Businesses and the top 5 per cent of earners will bear the burden of paying for a major expansion in public spending, growing the size of the state to its largest level in 70 years.
Labour will also impose new taxes on “excessive” pay, private school fees, and homes bought by trusts registered in offshore tax havens to raise £48.6bn. New borrowing worth £250bn over ten years will be invested in infrastructure such as roads, railways and broadband to “upgrade” the UK economy.
Mr Corbyn’s young supporters will get Labour’s biggest single giveaway if he becomes Prime Minister, with £11.2bn dedicated to abolishing tuition fees and reinstating maintenance grants for students.
The pledge is worth twice as much as a proposed £5bn increase in NHS spending, and five times the amount promised to relax the Conservative freeze on benefits.
Mr Corbyn also promised to raise the minimum wage to £10 per hour and keep pensions rising faster than wages and inflation. The Scottish Government will get a Barnett Formula windfall of at least £3bn. However, Labour did not provide detailed costs for a plan to nationalise railways, the Royal Mail and parts of the energy industry.
Labour rejected the legacy of New Labour and instead invoked Harold Wilson, launching its manifesto at the University of Bradford, where the former prime minister was chancellor, in a modern building he inaugurated.
Mr Corbyn said Labour’s plans would “change our country while managing within our means”.
“For seven years the Conservatives have been holding Britain back,” the Labour leader said. “Low investment, low wages, low growth. Labour will move Britain forward with ambitious plans to unlock the country’s potential.”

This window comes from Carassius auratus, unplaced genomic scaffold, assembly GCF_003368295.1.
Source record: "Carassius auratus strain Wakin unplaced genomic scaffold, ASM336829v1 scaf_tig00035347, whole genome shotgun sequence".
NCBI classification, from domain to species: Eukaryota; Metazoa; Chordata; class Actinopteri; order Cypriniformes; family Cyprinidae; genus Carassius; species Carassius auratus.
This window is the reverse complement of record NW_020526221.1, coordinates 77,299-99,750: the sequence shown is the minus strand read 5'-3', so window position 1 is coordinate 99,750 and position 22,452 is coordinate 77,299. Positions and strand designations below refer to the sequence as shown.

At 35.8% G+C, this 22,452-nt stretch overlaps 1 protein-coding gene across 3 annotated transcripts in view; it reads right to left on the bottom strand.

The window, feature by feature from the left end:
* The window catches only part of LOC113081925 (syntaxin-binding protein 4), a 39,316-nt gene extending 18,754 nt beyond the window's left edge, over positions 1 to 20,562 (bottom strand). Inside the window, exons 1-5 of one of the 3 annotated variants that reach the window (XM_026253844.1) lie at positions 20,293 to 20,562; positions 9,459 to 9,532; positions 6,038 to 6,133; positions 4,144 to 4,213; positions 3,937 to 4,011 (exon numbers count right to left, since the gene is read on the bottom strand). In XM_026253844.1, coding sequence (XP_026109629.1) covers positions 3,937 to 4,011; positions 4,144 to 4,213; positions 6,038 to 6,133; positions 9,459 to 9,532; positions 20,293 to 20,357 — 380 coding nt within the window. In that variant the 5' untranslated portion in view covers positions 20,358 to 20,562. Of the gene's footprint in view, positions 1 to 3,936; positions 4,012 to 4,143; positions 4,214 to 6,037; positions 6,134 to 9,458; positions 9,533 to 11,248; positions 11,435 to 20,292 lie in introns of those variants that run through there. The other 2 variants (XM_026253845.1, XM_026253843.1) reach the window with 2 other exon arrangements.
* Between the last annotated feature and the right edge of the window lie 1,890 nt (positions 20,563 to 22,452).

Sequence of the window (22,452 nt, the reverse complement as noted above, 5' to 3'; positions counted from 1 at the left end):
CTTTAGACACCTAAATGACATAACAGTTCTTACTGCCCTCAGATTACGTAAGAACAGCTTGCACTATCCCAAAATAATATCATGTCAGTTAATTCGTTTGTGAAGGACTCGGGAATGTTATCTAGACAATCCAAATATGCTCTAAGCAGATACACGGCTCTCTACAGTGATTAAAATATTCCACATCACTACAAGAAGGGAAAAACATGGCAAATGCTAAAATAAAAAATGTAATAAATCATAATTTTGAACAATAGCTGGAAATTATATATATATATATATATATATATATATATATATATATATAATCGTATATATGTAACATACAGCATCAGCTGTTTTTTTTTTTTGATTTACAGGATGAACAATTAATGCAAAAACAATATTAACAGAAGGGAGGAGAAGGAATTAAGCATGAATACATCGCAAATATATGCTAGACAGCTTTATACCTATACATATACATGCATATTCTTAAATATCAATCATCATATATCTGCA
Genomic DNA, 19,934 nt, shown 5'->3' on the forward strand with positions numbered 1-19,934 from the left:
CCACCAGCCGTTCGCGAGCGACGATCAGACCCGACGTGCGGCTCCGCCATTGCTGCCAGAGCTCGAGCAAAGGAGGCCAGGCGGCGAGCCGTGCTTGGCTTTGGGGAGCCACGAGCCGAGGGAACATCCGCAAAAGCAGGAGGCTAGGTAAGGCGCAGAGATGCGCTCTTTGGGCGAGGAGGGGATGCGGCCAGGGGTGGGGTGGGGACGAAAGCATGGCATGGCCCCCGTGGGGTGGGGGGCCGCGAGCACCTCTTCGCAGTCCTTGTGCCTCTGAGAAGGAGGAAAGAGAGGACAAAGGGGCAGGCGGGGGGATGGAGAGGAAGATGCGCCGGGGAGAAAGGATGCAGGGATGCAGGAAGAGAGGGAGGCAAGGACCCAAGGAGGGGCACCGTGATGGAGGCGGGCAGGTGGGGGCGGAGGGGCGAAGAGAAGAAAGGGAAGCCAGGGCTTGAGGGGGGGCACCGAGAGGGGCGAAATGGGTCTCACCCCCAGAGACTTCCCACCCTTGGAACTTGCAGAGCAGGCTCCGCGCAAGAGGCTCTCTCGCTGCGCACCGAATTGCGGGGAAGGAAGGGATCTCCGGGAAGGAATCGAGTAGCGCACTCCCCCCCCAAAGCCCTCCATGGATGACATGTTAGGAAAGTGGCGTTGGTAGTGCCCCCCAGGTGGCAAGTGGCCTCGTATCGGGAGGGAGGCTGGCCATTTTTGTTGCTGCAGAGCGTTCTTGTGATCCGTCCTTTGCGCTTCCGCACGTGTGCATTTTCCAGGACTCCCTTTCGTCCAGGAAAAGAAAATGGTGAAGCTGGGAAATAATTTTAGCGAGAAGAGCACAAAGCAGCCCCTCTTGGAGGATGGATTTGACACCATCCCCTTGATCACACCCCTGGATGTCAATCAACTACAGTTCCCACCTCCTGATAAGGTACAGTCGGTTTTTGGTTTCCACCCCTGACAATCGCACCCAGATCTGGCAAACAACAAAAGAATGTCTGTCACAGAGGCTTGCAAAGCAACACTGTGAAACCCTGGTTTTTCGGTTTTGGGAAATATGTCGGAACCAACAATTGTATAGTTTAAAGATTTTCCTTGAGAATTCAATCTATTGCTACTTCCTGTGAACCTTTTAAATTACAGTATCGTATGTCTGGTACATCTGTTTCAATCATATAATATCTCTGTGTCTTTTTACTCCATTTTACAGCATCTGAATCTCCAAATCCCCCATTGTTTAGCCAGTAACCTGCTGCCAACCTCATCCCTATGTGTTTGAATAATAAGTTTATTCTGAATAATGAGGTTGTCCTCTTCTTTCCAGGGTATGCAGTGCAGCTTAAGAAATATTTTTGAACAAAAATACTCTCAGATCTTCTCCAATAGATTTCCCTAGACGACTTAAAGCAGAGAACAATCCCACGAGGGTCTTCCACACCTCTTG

Answering questions from journalists, Mr Corbyn rejected claims that his tax-and-spend agenda was outdated.
“The other major party contending this election is really, really forward-looking: they are going to bring back fox hunting and grammar schools. That sounds really 21st century, doesn’t it?”
Scottish Labour leader Kezia Dugdale, who joined most of the shadow cabinet flanking Mr Corbyn on stage, said the manifesto was “a radical vision for a country that works for the many, not just a privileged few”.
But other senior Labour figures were less enthusiastic, with the shadow defence secretary Nia Griffith passed up an invitation in favour of campaigning in her constituency, having previously clashed with Mr Corbyn over his stance on Trident nuclear weapons.
The manifesto was dismissed as a “shambles” by the Conservatives, and respected think tanks questioned the figures at the heart of Labour plan.
The Institute for Fiscal Studies (IFS) said that Labour’s plans would see individuals and firms taxed more than at any point since the 1950s. But its analysis also warned it was “highly uncertain” that income tax rises would bring in the £6.4bn that Labour expects.
In its own financial breakdown, Labour admitted that revenues could fall short of projections. The party also factored in a £3.9bn drop in tax receipts to take account of “behavioural change” from people reducing or disguising earnings to avoid a higher tax bill.
The IFS said: “The tax revenue that Labour’s proposal would raise is highly uncertain. If no-one changes their behaviour in response, it would raise around £7 billion per year. But some of those affected would respond by reducing their taxable incomes, reducing the amount raised.”
Using a different calculations, the Resolution Foundation think tank said government receipts as a share of GDP rise to 39.2 per cent under Labour’s plans - the highest since 1984-5.
Resolution Foundation director Torsten Bell said: “Rather than getting our calculators out, we should really be debating the desirability or otherwise of a larger state.”
Around 1.3 million people will be hit by the changes to income tax. Chief Secretary to the Treasury David Gauke called the manifesto a “shambles” and said the plans weren’t worth the risk to the economy.